What does a copy of Little Bear by Elsa Homelund Minarik (lovingly inserted in the belly of a large homemade stuffed bear), By Space Ship to the Moon by Jack Coggins and Fletcher Pratt (a book about space travel written in 1951), and a signed copy of The Gingerbread Boy by Eric A. Kimmel have in common? They all belong to Denver Public Library’s Children’s Historical Collection: Reference. The ALSC Special Collections & Bechtel Fellowship Committee saw these and many other intriguing items while touring the collection located at the Denver Public Library during Midwinter 2018. Our tour guide, Children’s Librarian Rachel Hartman, curates the collection.
The Children’s Historical Collection first began in 1935 as part of the Western History Collection, which was established by local head librarian Malcolm Glenn Wyer at the suggestion of his friend, author Willa Cather. At some point in time, all materials for children were pulled from the rest of the collection and sent to the Children’s Department where the collection languished. Martha Bennett King was the biggest donor of materials to the “Juvenile Historical Collection”, but the library also kept all items donated by Eleanor Gehres and Bessie E. Miller unless significantly damaged. About four years ago, Hartman was assigned to organize the reference portion of the collection; she has been working diligently on it ever since. (The circulating portion of the Children’s Historical Collection is curated by another librarian.) The Children’s Historical Collection Development Policy can be found here: https://docs.google.com/
Over one-third of the Children’s Historical Collection: Reference (about 1,000 items) are now entered in the online catalog and available for the public to use in-house; they must be requested to view in the Children’s Room. It was amazing to walk in the upper level of the basement (affectionately known as the “Lowers”) and view the scope of the collection. Historical items are arranged on shelving by category: fiction, beginning readers, nonfiction, picture books, tiny and oversize books. We saw shelves with history books (one book dated from 1809), books filled with folklore, books by authors from Colorado, books about or set in Colorado, and children’s textbooks such as McGuffey Readers. The circulating historical collection is stored on separate ranges of shelving nearby in a closed stack area, however these are generally duplicate copies of books that are out of print (most are award winners and honor books, books with Colorado connections) and last system copies.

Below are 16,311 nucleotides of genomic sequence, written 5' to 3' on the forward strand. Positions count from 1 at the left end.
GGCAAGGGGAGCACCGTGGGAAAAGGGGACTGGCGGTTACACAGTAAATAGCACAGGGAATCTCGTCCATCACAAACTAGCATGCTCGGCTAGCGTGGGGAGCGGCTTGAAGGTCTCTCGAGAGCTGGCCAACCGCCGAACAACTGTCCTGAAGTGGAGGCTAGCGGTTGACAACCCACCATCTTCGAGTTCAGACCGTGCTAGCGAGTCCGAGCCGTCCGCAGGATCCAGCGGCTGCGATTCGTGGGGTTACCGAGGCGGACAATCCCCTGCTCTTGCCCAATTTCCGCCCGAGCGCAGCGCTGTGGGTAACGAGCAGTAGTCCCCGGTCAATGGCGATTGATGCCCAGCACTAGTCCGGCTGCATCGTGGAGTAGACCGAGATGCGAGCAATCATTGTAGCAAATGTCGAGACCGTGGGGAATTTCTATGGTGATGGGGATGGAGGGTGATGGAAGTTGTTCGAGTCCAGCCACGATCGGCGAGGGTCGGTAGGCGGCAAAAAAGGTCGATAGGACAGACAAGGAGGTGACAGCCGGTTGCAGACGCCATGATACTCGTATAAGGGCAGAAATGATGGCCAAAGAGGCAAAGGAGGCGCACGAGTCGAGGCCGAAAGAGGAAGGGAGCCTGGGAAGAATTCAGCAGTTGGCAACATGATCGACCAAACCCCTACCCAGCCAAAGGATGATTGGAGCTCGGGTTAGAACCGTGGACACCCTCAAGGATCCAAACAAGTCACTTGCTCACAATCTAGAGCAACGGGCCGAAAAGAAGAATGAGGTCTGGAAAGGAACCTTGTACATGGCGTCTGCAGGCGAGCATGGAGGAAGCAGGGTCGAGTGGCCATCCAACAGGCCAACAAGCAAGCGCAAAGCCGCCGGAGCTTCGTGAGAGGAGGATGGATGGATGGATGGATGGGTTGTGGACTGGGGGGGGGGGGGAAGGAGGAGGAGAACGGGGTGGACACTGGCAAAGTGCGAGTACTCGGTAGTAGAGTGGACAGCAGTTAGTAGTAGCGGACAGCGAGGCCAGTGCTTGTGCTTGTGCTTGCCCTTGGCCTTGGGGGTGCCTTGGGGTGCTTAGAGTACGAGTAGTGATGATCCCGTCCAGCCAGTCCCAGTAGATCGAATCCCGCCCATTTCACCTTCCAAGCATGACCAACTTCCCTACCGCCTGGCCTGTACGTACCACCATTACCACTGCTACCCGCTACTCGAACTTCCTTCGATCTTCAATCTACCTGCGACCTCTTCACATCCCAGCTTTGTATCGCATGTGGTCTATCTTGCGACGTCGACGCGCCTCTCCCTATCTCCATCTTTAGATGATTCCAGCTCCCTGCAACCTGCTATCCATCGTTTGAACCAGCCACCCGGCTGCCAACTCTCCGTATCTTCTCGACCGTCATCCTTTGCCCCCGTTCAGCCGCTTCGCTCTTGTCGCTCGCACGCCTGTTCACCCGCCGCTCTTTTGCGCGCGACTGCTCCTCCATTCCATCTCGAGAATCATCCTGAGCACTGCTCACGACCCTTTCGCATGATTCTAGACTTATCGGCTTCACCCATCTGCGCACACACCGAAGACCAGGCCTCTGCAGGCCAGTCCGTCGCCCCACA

Our tour also took us up to the fifth floor where the Western History Collection is stored. We were pleasantly surprised to see handwritten letters from two popular children’s authors who responded to a query solicited by Children’s Librarian Katherine Williams Watson (from a collection of these type letters): Beatrix Potter and Laura Ingalls Wilder. Each reacted to a list of books, noting their “Girlhood Favorites”. Beatrix Potter’s favorite books on the list were Alice’s Adventures in Wonderland and Through the Looking Glass, Black Beauty, Grimm’s Fairy Tales, Ivanhoe, Last of the Mohicans, Little Lame Prince, Little Women, Water Babies, Wonderbook and Tanglewood Tales. Potter remarked that Jackanapes, Rebecca of Sunnybrook Farm, Treasure Island and Uncle Remus “were not written when I was a child – I enjoyed them later.” Laura Ingalls Wilder’s list was much shorter: Lorna Doone and Uncle Tom’s Cabin. Just before leaving, we took a group photo at “The Derrick”, a massive wooden structure that dominates one room on the fifth floor (its proper name is “Spirit of the West”), thanked our hosts and headed to our meeting.
The Special Collections and Bechtel Fellowship Committee consists of eight members and chair. It is currently comprised of representatives from academia, public and school libraries and special collections from throughout the country. The Committee’s charge is: To facilitate access to special collections, to encourage the creation of new collections, and to strengthen existing collections. To explore and suggest ways in which special collections can be used locally, nationally, and internationally with children, families, and the people who serve them. To administer annually the Bechtel fellowship to up to three librarians to read and study at the Baldwin Library of the George A. Smathers libraries, University of Florida, for a period of at least one month. The committee meets both virtually and in person. For more information please see: http://www.ala.org/alsc/
Stephanie Bange, Dennis LeLoup, and Robin Sofge
Special Collections & Bechtel Fellowship Committee